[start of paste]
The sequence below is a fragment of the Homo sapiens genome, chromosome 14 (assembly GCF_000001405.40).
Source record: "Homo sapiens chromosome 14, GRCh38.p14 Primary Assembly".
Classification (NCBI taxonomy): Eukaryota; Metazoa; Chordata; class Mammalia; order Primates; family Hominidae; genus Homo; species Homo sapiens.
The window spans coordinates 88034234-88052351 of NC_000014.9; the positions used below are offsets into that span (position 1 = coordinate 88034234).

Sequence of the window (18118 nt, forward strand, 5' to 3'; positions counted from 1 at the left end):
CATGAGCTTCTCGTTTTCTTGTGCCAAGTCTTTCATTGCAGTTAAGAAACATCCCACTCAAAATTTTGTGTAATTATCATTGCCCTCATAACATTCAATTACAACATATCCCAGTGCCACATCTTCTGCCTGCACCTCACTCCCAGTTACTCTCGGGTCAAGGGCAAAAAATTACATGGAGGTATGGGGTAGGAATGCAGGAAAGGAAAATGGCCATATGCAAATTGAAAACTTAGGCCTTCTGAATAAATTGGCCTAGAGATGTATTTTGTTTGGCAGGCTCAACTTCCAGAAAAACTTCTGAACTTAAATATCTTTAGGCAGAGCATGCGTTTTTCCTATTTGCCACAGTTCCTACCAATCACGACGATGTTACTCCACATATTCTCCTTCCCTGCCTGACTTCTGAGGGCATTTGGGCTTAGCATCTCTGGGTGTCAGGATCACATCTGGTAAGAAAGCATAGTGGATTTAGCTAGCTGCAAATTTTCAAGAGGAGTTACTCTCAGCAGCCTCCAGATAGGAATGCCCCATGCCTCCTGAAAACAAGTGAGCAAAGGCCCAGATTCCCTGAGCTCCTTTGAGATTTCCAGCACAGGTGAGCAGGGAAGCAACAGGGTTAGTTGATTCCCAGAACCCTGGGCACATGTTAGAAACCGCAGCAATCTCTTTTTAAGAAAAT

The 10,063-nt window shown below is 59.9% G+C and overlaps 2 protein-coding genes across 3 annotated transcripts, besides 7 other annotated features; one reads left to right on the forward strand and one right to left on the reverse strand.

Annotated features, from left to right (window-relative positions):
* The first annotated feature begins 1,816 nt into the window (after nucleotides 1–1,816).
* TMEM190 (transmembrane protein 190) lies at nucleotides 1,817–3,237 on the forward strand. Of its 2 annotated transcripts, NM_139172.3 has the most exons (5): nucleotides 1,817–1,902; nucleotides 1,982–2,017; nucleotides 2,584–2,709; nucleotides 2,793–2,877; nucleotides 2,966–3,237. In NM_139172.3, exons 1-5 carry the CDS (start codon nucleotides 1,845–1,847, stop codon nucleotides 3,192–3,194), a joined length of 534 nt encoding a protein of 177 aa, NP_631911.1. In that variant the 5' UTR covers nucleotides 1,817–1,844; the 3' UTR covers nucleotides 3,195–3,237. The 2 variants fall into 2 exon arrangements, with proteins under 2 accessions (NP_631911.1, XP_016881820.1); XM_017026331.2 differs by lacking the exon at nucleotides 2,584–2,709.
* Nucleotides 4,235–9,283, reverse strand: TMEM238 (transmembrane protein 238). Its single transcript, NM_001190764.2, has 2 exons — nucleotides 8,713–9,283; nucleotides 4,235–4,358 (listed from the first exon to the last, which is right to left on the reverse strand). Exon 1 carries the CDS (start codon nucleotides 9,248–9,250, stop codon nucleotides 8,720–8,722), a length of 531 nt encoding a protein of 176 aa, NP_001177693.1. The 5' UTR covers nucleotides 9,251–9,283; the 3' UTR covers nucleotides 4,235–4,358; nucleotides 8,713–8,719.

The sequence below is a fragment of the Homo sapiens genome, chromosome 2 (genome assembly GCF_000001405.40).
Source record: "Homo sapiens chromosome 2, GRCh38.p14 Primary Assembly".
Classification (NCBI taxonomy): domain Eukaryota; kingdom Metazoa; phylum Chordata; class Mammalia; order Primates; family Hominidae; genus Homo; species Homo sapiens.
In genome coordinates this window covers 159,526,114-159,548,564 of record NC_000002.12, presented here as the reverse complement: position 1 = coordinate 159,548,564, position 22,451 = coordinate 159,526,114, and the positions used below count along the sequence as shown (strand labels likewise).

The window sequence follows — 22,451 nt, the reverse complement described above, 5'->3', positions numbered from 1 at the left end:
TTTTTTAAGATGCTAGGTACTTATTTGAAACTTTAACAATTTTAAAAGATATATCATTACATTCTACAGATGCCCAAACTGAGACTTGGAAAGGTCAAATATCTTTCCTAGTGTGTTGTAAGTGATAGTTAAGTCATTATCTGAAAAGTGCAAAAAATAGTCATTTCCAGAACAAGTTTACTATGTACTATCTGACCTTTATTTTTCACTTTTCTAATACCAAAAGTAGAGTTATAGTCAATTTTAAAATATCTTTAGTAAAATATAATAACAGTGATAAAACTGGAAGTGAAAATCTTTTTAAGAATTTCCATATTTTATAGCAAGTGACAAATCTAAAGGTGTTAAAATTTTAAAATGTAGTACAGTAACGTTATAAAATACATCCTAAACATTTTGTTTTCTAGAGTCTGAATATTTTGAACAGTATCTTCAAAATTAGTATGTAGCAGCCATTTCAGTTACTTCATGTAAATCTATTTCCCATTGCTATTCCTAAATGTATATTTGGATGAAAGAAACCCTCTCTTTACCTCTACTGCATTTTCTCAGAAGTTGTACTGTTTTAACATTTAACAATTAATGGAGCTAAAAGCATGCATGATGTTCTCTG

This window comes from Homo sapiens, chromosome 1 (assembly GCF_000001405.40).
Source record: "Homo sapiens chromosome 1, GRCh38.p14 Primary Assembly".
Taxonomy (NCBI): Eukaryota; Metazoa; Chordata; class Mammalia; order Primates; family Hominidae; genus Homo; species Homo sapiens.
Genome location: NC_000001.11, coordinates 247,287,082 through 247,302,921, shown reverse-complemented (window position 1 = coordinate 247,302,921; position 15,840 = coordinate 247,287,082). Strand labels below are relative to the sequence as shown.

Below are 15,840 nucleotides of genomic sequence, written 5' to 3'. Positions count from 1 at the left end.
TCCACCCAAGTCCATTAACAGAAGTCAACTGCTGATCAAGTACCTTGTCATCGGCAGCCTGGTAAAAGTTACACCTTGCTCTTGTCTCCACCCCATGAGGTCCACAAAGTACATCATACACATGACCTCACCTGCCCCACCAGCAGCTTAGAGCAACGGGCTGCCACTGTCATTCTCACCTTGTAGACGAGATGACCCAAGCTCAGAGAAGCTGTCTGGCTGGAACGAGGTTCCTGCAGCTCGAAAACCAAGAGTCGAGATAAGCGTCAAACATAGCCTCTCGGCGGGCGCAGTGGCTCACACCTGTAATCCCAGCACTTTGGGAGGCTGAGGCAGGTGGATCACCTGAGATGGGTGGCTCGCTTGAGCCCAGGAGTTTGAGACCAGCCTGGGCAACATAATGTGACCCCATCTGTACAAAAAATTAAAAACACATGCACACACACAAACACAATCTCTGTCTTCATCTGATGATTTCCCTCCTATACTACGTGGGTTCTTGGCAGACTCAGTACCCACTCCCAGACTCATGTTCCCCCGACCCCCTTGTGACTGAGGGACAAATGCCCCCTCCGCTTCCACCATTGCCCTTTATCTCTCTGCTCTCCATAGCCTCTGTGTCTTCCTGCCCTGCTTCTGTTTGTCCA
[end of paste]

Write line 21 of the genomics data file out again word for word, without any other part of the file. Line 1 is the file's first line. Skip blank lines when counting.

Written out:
Genome location: NC_000001.11, coordinates 247,287,082 through 247,302,921, shown reverse-complemented (window position 1 = coordinate 247,302,921; position 15,840 = coordinate 247,287,082). Strand labels below are relative to the sequence as shown.